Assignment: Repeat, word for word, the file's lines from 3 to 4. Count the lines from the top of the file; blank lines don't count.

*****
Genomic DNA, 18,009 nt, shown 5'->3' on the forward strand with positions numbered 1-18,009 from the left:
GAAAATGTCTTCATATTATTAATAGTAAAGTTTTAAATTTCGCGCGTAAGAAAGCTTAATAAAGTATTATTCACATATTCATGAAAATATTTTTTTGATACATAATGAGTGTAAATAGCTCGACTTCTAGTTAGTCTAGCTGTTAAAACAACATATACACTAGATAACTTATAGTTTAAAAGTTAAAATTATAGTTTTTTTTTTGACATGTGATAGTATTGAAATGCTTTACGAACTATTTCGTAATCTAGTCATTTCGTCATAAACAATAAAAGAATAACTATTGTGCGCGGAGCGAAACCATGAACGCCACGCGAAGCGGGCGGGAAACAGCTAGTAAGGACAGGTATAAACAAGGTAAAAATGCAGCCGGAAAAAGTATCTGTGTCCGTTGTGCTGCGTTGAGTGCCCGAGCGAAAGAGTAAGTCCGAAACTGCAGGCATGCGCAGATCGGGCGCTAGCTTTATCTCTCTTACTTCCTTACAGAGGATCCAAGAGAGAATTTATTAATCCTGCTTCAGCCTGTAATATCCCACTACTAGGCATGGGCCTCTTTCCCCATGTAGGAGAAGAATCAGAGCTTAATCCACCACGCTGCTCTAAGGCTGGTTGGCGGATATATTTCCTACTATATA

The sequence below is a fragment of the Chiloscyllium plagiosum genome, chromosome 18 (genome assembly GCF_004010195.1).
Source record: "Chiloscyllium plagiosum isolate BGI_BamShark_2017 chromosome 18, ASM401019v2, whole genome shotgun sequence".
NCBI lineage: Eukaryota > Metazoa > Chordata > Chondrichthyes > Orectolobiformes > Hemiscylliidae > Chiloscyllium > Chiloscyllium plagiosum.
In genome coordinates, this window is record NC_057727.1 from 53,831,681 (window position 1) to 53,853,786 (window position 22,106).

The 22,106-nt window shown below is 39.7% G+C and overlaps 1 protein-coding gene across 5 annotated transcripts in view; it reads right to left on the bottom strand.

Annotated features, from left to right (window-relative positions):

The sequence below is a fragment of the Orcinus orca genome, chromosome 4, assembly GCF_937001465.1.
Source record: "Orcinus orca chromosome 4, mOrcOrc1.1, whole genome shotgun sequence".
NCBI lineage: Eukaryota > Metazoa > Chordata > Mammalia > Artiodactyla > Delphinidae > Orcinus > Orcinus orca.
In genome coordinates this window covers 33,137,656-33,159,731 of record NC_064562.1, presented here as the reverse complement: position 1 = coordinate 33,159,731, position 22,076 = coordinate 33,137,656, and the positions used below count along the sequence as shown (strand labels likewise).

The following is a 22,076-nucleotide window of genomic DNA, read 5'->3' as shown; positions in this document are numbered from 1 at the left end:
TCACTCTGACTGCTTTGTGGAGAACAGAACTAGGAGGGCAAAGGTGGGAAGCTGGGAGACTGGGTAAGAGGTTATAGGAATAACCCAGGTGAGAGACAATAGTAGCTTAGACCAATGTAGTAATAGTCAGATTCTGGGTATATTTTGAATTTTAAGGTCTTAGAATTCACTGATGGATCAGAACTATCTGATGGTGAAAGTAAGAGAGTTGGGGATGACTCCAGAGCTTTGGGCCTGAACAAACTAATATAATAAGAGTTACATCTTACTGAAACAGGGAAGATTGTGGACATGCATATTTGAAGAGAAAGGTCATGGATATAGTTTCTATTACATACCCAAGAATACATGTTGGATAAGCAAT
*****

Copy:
The sequence below is a fragment of the Chiloscyllium plagiosum genome, chromosome 18 (genome assembly GCF_004010195.1).
Source record: "Chiloscyllium plagiosum isolate BGI_BamShark_2017 chromosome 18, ASM401019v2, whole genome shotgun sequence".